The news has reached the BBC that in Iceland a road project is affected because of elves. The story is here. The story has been rumbling around for a while now, but it's still interesting.
I quite envy the Icelandic. I don't believe in elves, but I do wish I did. On the other hand, the elfen I write about in The Forgotten Village and Digging up the Past are not the sort you would want to bump into in a dark alley.
The article made a very good point about the nature of Iceland - it is tough, rocky and unforgiving. There is a sense of the vast power of nature and that makes anyone with a flicker of imagination believe that there must be something out there. I think there is a deep set need in the human soul to believe in that something.
Sailors were notoriously superstitious, but that is very reasonable when you are working with an unpredictable, difficult and dangerous force of nature. There are lots of superstitions around the dairy, where the valuable milk from the farm could so easily sour or the butter not come. There are so many superstitions around childbirth, or used to be, because it was a time when a lot was at risk and before modern medicine it was unpredictable and dangerous.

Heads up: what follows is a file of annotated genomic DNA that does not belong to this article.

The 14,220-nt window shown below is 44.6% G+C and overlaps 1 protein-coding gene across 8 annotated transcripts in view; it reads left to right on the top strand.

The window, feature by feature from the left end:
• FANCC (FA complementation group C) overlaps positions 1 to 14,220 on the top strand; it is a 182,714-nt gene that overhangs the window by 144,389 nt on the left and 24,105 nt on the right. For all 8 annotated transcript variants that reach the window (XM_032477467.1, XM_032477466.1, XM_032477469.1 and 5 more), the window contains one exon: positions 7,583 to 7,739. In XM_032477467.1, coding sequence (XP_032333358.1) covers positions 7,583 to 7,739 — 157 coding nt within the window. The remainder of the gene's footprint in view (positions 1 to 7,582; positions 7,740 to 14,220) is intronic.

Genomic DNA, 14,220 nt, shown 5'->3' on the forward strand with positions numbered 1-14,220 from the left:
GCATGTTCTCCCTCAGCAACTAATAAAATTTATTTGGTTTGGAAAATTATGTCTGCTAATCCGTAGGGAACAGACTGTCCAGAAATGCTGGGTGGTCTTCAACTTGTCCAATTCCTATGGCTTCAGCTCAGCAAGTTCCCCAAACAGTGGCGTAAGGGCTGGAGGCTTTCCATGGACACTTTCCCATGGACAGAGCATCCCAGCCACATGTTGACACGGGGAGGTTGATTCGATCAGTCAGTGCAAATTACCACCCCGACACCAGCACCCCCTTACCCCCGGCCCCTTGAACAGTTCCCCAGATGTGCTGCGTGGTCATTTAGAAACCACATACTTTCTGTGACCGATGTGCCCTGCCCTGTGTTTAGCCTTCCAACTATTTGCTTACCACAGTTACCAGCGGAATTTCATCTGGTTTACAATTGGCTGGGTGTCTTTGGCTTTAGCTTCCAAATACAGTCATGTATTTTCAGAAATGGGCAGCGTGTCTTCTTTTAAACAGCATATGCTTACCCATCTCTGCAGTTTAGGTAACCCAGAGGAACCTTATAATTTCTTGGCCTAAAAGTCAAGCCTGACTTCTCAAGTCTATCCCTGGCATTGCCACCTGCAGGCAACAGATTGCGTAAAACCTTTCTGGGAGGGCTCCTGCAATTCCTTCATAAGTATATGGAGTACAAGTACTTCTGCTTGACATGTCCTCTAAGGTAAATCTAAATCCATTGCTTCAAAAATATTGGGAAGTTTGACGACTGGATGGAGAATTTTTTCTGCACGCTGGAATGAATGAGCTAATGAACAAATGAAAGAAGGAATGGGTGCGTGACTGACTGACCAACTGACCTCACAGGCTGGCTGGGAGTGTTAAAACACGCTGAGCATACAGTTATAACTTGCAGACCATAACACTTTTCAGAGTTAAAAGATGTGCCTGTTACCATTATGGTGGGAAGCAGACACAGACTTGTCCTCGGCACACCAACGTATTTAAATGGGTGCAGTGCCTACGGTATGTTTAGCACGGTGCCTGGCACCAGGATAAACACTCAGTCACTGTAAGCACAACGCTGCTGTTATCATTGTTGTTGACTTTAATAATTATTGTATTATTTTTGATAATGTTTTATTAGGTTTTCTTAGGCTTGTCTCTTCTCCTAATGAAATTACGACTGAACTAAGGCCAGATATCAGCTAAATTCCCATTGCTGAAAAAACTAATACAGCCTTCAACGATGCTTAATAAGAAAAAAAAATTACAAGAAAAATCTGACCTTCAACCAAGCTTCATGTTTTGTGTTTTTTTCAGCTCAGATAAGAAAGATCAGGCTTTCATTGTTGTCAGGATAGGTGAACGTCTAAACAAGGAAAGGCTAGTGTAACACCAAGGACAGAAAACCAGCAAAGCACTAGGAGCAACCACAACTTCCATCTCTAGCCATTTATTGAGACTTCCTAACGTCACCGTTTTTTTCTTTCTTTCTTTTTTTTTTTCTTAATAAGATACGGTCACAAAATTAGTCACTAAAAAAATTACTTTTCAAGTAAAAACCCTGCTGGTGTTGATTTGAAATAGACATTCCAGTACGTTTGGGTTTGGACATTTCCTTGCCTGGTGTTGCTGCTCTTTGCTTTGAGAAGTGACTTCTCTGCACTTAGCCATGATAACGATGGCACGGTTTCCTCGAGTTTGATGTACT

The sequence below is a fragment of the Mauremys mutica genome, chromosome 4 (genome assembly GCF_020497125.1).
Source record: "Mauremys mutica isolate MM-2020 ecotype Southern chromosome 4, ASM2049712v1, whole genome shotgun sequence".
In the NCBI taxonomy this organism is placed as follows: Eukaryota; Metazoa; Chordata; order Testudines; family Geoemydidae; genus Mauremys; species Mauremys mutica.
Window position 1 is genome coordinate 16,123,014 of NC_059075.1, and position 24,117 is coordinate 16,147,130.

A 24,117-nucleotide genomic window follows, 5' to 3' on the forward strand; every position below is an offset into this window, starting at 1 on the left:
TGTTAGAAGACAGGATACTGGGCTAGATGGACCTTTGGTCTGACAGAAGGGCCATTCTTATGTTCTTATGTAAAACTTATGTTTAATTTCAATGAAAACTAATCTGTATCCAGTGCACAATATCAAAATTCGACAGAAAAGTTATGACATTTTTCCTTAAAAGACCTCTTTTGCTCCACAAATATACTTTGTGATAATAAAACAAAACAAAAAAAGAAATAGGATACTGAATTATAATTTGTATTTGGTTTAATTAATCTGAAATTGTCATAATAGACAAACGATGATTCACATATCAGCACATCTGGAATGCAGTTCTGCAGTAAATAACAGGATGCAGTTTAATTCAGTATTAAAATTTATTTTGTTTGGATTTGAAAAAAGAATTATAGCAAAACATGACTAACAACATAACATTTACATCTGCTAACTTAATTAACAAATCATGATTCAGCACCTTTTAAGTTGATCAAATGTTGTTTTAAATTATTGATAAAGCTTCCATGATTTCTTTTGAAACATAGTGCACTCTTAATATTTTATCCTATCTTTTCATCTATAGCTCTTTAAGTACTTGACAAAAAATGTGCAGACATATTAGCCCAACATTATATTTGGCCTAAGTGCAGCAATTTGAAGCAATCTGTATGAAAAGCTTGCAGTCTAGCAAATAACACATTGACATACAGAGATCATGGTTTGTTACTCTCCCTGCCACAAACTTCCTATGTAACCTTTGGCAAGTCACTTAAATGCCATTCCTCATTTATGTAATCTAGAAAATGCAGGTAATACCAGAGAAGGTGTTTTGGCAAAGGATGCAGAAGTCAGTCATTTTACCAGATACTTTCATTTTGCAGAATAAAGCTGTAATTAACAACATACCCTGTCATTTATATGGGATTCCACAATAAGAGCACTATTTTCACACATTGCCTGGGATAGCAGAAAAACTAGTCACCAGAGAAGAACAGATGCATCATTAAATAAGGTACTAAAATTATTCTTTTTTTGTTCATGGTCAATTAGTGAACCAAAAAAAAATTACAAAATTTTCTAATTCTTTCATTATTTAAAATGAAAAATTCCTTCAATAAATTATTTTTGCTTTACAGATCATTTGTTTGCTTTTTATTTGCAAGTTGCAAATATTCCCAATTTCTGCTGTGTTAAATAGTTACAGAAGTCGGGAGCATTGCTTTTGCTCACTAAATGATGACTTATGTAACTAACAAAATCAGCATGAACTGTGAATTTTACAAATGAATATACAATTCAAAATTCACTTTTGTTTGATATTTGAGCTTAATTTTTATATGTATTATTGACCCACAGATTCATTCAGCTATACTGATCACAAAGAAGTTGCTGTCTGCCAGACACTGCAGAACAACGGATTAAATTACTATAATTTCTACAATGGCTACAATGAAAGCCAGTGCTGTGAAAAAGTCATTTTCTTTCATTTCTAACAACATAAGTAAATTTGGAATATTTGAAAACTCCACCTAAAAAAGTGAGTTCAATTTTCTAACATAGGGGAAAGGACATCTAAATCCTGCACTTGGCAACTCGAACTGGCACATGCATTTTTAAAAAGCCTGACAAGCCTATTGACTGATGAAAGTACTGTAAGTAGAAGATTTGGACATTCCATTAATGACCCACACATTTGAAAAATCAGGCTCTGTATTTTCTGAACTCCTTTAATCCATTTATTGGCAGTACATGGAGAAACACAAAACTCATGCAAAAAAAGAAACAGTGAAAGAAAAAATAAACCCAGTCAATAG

I think superstition is a fun thing if you don't believe in it, but some people are truly traumatised if they break a mirror or walk unwittingly under a ladder. I suspect that the superstitions are something good to cling on to when the world seems to big and too complicated. A lot of the old ones are dying out, but I think the total remains constant. Minecraft, a computer game, is supposed to have a ghost, the dead brother of its creator who turns up and destroys carefully built worlds.
The sad thing is that superstitions are not really that harmless. The created superstition of the Slenderman is a good example. A group of writers came together to create a superstition for the internet - and now some kids are trying to stab another kid to placate a fictional superstition.